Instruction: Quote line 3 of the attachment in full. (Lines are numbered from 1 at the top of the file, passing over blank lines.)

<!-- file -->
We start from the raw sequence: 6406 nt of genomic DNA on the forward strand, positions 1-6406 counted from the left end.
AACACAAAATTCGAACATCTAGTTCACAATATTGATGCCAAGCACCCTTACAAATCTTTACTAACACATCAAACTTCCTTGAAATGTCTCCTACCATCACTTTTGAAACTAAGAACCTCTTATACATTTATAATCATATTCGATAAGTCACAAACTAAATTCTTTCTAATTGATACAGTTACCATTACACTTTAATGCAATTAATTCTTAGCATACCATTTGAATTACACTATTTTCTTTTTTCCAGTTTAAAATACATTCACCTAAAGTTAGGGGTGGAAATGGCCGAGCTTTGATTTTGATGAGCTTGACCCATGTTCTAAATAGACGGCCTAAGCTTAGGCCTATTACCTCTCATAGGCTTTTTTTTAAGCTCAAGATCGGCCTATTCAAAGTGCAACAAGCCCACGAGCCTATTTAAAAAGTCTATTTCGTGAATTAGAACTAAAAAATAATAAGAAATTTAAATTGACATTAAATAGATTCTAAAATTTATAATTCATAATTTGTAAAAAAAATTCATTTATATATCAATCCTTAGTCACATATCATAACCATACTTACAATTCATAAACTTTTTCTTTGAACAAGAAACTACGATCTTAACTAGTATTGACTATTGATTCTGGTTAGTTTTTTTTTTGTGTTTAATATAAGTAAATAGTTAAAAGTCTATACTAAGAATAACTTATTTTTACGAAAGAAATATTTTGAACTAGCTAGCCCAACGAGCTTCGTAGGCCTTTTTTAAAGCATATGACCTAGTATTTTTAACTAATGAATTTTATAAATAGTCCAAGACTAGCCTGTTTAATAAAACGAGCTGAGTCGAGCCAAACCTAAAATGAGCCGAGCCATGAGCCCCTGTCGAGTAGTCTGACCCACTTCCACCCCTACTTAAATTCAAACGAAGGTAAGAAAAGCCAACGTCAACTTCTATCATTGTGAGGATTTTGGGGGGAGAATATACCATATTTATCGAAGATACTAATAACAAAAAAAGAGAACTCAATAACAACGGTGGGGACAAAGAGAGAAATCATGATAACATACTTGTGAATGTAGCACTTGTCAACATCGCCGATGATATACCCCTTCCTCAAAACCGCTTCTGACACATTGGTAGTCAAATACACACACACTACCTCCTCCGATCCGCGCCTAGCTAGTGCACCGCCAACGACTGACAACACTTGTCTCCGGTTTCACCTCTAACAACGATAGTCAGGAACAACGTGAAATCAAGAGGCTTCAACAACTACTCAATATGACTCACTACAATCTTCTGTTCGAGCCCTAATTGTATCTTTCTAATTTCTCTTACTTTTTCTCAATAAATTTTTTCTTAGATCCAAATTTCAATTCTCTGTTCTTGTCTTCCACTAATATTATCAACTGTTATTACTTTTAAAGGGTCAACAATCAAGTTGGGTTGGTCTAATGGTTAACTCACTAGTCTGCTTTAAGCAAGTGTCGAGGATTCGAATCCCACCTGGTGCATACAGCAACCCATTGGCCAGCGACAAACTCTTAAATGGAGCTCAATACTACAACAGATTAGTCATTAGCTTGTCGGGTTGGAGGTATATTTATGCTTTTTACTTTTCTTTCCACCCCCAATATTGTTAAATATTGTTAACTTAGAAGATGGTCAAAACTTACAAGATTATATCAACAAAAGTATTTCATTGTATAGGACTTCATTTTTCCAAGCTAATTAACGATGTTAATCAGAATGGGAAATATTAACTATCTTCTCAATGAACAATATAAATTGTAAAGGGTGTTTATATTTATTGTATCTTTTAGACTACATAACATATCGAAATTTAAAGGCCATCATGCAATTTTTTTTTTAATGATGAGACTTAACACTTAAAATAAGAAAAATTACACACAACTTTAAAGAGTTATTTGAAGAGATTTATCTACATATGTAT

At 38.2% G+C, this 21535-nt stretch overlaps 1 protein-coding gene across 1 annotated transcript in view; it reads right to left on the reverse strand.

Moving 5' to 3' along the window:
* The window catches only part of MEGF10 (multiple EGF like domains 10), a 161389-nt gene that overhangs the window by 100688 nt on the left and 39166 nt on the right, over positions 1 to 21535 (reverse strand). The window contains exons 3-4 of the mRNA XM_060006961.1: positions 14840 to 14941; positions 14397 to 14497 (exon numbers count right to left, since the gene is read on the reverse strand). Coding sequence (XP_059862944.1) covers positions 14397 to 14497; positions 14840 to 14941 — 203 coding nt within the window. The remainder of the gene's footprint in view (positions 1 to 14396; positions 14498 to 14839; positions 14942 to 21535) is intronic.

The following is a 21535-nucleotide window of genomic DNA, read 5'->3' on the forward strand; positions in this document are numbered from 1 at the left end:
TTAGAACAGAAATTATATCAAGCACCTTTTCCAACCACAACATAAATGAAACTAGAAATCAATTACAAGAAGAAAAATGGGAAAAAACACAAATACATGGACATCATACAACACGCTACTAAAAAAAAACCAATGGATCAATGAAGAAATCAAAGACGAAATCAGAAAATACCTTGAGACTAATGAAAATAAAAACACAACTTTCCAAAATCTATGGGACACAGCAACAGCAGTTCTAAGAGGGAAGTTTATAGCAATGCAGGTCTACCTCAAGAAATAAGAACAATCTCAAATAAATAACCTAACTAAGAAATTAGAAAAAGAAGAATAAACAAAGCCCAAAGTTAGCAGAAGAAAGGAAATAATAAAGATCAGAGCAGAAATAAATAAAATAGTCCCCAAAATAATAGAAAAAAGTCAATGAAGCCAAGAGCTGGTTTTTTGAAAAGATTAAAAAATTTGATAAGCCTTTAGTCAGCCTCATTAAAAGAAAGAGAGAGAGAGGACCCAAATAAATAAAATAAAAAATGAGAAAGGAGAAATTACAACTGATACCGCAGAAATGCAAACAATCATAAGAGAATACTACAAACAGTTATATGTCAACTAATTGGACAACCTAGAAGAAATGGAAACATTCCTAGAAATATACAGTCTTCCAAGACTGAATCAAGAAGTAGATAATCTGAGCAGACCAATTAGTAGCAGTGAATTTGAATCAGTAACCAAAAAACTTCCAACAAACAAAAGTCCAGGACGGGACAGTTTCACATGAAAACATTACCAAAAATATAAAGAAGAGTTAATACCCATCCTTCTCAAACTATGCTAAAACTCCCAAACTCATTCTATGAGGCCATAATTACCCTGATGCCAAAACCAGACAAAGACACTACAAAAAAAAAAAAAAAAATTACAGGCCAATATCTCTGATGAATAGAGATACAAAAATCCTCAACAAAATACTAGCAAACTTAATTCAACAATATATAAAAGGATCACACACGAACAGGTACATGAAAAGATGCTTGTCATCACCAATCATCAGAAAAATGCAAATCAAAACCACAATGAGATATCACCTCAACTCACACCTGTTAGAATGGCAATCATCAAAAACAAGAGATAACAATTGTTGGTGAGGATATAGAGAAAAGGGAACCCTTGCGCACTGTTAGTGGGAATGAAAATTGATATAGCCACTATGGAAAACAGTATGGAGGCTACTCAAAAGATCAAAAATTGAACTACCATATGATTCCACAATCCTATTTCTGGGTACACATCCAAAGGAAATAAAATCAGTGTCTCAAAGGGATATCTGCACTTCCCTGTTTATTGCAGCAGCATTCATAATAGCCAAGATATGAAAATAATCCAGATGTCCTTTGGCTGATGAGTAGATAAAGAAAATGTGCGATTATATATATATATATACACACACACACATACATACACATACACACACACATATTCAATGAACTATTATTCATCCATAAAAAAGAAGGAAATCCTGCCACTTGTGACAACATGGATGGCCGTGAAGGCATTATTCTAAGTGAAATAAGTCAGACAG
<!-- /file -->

At 38.2% G+C, this 21535-nt stretch overlaps 1 protein-coding gene across 1 annotated transcript in view; it reads right to left on the reverse strand.